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Banking and credit scams

How to spot a scam and protect yourself against scammers

Page reading time: 5 minutes

If someone asks you to verify or give your personal details or offers you a loan, it could be a scam. Scammers can use your personal information to steal your money and run up debts in your name.

If someone contacts you about an investment that you think could be a scam, report it to help warn others.

How banking and credit scams work

Scammers may target you online or on social media, by phone, text or email. Know what to look for so you can spot a scam and protect yourself.

Phishing scams

Phishing is when a scammer tries to get your personal information so they can get access to your online accounts. Here's how it works.

Scammers try to convince you

A scammer pretends to be your bank, internet provider, Government department, business, law enforcement, or even friends and family.

They may give you some information that seems genuine, such as personal details. This is to try to convince you they are who they claim to be and gain your trust.

Ask you to take action

The scammer may say there is a problem they need to fix. For example, an issue with your computer or online banking account, an overpayment or suspicious activity on your account.

The scammer could ask you to:

Signs of a phishing scam

While your bank may contact you if they suspect a suspicious transaction, they will never ask you: 

  • for sensitive information such as online banking passwords or codes
  • to download software
  • to transfer money
  • to log in to online banking through a link sent via text or email.

Credit card scams

Scammers don't need your credit card to use it. They only need your card details.

They could get your card details if you put them into an unsecure website or use public Wi-Fi. Or if your card is lost or stolen.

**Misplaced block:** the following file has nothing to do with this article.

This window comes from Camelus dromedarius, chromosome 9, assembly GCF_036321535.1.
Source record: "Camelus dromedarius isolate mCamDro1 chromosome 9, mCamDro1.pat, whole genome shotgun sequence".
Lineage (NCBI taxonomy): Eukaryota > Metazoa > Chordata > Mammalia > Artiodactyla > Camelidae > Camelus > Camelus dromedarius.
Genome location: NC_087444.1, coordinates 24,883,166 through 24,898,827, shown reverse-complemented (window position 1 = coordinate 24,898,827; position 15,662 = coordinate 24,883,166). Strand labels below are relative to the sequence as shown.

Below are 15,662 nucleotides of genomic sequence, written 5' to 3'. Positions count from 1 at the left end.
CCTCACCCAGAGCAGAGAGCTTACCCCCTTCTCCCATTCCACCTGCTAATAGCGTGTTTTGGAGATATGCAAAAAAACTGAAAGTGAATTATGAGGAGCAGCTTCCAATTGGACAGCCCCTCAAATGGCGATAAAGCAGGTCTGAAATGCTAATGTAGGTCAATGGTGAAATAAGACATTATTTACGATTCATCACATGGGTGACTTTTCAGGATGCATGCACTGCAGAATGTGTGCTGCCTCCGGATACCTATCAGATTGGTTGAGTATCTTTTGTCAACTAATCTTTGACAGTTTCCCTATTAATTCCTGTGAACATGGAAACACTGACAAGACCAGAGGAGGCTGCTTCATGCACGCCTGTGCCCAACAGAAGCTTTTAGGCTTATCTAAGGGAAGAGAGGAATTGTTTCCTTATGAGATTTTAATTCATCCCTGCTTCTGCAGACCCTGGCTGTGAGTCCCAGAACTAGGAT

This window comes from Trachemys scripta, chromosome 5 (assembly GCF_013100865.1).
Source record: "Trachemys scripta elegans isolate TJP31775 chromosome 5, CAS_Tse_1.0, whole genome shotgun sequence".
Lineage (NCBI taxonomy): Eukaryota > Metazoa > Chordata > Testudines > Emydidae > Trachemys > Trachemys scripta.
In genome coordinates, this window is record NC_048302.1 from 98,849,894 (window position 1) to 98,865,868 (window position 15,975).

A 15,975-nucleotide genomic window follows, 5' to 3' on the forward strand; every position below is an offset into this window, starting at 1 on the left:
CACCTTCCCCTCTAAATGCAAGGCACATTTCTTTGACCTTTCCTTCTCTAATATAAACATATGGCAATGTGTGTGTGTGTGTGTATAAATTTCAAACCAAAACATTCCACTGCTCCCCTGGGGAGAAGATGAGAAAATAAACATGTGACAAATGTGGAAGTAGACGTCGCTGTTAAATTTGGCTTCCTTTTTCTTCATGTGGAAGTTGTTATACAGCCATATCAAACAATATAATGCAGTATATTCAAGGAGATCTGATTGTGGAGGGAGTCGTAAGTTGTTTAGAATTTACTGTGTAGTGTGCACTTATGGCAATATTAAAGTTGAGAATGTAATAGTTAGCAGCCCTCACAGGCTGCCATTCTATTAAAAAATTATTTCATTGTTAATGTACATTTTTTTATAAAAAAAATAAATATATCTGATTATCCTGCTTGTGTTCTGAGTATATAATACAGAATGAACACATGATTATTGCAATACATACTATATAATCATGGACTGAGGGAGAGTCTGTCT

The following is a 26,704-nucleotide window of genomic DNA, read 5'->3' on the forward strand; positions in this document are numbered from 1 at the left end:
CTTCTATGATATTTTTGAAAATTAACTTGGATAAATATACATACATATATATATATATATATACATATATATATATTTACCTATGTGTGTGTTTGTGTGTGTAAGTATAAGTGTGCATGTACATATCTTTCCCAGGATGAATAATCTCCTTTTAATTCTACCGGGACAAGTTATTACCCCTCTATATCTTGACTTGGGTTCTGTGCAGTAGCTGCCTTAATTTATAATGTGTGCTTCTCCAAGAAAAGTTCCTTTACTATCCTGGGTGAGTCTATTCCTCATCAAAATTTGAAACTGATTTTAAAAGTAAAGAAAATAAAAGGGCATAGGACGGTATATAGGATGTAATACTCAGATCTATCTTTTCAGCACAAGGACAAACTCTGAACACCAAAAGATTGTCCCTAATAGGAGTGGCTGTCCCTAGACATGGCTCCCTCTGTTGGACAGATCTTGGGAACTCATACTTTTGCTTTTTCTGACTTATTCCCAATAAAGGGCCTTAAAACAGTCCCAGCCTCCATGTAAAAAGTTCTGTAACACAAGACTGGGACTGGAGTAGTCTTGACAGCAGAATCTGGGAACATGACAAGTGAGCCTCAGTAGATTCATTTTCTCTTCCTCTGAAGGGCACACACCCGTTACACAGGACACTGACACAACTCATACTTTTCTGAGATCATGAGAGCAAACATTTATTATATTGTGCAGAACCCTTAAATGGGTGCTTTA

Signs of a credit card scam

Check your credit card statements regularly, especially if your card is lost or stolen. If you see something you don't recognise, tell your bank straight away.

Loan scams

Scammers may contact you by email or text saying you're approved for a loan you never applied for. Or after you've filled out an online loan enquiry form.

Signs of a loan scam

If you don't recognise the lender, check the company details online and read reviews. Check that it's not on the investor alert list.

What to do if you've been scammed

If you think you've been targeted by scammers, act quickly.

For steps to take and where to report it, see what to do if you've been scammed

Protect yourself against banking and credit scams

Scammers are skilled at finding ways to get your details and your dollars. Follow these simple steps to protect yourself from scams.

Use strong passwords

Strong passwords make it harder for scammers to hack your online banking or email accounts. For tips on how to create a strong password, visit the Australian Cyber Security Centre (ACSC).

Secure your computer and mobile devices

Make sure your computer's antivirus software and operating system is up to date. These can help block scammers before they attack.

Password-protect all your devices. If you're using a shared or public computer, never save passwords and always log out of your accounts.

For tips to protect your information and devices, visit the Australian Cyber Security Centre (ACSC).

Think before you click

Delete unsolicited or suspicious emails or messages straight away. Never click on any links. Go to your bank's website or their secure app to make a transaction. 

Shop on secure websites and protect your cards

Only input your card numbers on trusted websites and make sure the website is secure. The web address should show a closed padlock or key and start with 'https'.

Store your credit cards in a safe place.

Avoid public Wi-Fi

If you're using a public Wi-Fi network, don't send or receive sensitive information. For example, don't log in to your online banking or social media accounts.

Shred your documents

Shred letters from your employer, bank or super fund before you throw them out. These letters often contain personal details that scammers can use.

Check the lender is licensed by ASIC

By law, all lenders must hold a credit licence from ASIC. You can check if a lender is licensed on ASIC's website. Choose 'Credit Licensee' in the drop-down menu when you search.

If they don't have a licence, don't deal with them and report them to ASIC.

Man sitting on stool.

Kyle finds an unexpected purchase on his credit card statement

Kyle needs to buy a new laptop. He finds a great deal online for half-price. He hasn't heard of the company before, but decides the offer is too good to pass up.

The next week, Kyle notices a purchase on his credit card that he didn't make. He calls his bank straight away and asks them to freeze the account. Because Kyle acts quickly, the bank is able to 'charge back' (reverse the transaction) and Kyle gets his money back.

Kyle reports the website to Scamwatch so they can warn others.